• Team FoxAIE

Interpreting AI Is More Than Black and White

Updated: Jul 8, 2019

Article by forbes.com

In the world of software development, there are well-defined testing paradigms and use-cases. Many teams will develop a suite of tests where the internals of the software programs are unknown, to assert the data output from a software system is as expected given the data fed in -- i.e., black-box testing. Conversely, in white-box tests the program structure, design, and implementation being tested are known.

In the world of artificial intelligence & machine learning (AI & ML), black- and white-box categorization of models and algorithms refers to their interpretability. That is, given a model trained to map data inputs to outputs (e.g. emails classified as spam or not), if the mechanisms underlying predictions cannot be looked at or understood, that model is black-box. And just as the software testing dichotomy is high-level behavior vs low-level logic, only white-box AI methods can be readily interpreted to see the logic behind models' predictions.

In recent years with machine learning taking over new industries and applications, where the number of users far outnumber experts that grok the models and algorithms, the conversation around interpretability has become an important one. Exponentially so with the rise of deep learning, a class of machine learning methods known for their powerful performance yet elusive, black-box nature. This is a conversation with implications up and down the stack, from AI scientists to CEOs.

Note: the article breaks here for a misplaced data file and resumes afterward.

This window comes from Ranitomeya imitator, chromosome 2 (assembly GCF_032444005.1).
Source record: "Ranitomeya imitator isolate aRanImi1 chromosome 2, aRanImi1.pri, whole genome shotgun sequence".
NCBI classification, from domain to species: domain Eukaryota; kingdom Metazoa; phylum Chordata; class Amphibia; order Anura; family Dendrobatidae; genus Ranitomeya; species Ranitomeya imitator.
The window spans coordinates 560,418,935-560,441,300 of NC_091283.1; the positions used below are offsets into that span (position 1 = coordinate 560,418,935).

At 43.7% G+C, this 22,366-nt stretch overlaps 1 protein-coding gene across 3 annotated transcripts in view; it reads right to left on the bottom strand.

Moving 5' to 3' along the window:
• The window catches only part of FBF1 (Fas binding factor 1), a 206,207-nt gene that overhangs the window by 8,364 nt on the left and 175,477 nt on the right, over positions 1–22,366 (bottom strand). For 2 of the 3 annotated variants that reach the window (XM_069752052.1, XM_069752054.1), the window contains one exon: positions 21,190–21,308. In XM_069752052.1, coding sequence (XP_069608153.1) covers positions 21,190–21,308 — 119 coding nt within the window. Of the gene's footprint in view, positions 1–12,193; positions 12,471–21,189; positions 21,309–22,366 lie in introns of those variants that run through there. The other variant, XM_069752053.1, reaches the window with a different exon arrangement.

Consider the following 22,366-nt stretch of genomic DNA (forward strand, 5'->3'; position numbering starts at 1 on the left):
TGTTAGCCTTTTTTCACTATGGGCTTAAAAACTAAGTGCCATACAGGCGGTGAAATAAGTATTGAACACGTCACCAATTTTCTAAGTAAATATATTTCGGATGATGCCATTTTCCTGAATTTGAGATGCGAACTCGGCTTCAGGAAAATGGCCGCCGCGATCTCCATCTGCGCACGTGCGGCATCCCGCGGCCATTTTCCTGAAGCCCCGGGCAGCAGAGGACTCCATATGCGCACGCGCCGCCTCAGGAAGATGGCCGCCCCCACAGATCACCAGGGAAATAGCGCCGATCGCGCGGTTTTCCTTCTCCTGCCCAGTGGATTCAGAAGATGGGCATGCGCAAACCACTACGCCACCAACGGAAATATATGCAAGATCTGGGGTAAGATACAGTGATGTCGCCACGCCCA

What is interpretable AI?

The definition of interpretable AI isn't exactly black and white. To have a productive conversation it's essential to be clear what model interpretability means to different stakeholders:

The ability to explain a model’s behavior, answering to an ML engineer, "why did the model predict that?" For example, the prior on variable alpha must not be Gaussian, as we can see in the misaligned posterior predictive check [3].The ability to translate a model to business objectives, answering in natural language, "why did the model predict that?" For example, the predicted spike in insulin levels are correlated to the recent prolonged inactivity picked up from the fitness watch.

Both definitions are clearly useful. The low-level notion of interpretability lends itself to the engineer's ability to develop and debug models and algorithms. High-level transparency and explainability is just as necessary, for humans to understand and trust predictions in areas like financial markets and medicine [4,5].

No matter the definition, developing an AI system to be interpretable is typically challenging and ambiguous. It is often the case that a model or algorithm is too complex to understand or describe because its purpose is to model a complex hypothesis or navigate a high-dimensional space, a catch-22. Not to mention what is interpretable in one application may be useless in another.

Peering inside the box

Consider the visualizations below of deep Gaussian Processes, a probabilistic variety of deep neural networks [6]. The intent of this experiment by Duvenaud et al. is to elucidate a subtle architectural flaw in neural networks as more and more layers are added; the specific insights are beyond the scope of this article, see [7]. Even with the paper's mathematical details of the model architecture and description of the subsequent adverse effects, the "pathology" is unintuitive to understand let alone debug and fix. The visualizations are quite effective in communicating modeling insights that would otherwise go unnoticed.